Ask The Hairy Dogfathers: Dog On A Hunger Strike
Dear Hairy Dogfathers,
I feel like an awful Mom! My little guy just will NOT eat! I put out his kibble, and when I come home, it’s still all there. I am worried he is going to make himself sick. I have started to change things up for him, mixing his food with wet food, but after a week he tires of that. So then I try another food. Things have gotten so bad that I have been dripping bacon fat on his kibble, but he is picking out only the greasy ones and leaving the rest.
Help my starving dog!
Related: Daddy’s Puppy Problem
Dear Starving Dog,
When there is a major change in behaviour like this it’s important to consult your vet ASAP. Hopefully it’s nothing medical, but better to be safe than sorry. Assuming the vet gives you the all clear, the first thing I would suggest is stop free feeding your pup. By doing so you are really de-valuing his food, making it pretty boring. To start, leave it out for minutes, if he doesn’t go for it, put it away for a few hours, and repeat as necessary. If he doesn’t start to catch on after a few days, try doing some training with him by praising him like nuts when he goes near his bowl or eats a kibble. If you make food exciting for him again, he will get back on track quickly.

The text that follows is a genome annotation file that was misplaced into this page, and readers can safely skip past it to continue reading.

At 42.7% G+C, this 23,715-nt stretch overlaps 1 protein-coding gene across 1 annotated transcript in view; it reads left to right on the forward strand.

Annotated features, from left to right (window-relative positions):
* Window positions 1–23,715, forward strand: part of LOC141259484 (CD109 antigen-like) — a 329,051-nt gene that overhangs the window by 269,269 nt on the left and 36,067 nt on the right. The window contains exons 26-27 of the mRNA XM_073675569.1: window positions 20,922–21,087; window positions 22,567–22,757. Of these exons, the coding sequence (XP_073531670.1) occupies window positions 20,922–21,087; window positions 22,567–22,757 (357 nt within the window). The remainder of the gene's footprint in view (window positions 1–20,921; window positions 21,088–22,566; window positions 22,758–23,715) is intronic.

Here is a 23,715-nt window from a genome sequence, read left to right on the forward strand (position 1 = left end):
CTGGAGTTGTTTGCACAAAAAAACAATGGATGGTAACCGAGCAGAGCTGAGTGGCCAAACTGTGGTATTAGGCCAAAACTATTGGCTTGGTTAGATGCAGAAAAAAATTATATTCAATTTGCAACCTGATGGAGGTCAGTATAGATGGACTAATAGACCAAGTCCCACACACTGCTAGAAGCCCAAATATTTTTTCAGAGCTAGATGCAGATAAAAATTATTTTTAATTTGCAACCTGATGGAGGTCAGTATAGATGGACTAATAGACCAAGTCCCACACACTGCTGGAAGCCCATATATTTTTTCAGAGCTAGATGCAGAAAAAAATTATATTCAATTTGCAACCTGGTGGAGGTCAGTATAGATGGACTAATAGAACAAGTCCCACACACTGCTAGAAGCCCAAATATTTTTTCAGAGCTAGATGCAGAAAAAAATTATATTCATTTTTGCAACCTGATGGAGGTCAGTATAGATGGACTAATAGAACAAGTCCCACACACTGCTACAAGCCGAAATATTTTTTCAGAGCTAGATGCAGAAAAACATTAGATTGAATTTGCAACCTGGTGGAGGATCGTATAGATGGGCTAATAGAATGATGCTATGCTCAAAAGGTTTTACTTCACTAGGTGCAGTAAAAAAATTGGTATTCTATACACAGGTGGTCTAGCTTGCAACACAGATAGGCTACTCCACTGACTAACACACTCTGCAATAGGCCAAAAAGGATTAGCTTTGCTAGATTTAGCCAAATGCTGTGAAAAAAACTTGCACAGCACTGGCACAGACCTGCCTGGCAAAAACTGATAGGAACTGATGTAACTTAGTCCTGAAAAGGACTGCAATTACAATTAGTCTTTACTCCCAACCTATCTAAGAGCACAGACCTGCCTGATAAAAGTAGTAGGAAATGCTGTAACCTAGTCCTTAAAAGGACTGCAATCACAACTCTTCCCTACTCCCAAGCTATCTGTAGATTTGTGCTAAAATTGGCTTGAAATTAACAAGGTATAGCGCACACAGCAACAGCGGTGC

Related: A Dog By Any Other Name
Dear Starving Dog,
Take a deep breath. Repeat after me: “I got this. I can handle this. This is under control.”
Now, take your dog to the vet, rule out any medical concerns that may be causing your dog to not eat. Assuming there is nothing medically wrong with the dog, it’s time to get serious here.
Stick to a routine, every day. Take 5 minutes each morning and do some training with your dog. Practice a new trick. Work on “Sit and Stay.” After you have put your dog through the paces, then he may have his food.
You may choose to feed about 1/3 of the dog’s food from your hand. The rest can come from the bowl. If your dog doesn’t eat, then put the food away. Try again later in the day. By being consistent, your dog will learn to anticipate when regular meal times are coming. He may miss a few meals in the beginning, but he will quickly learn when meal times are, and I bet within a few weeks he will be excited and ready for his meals!
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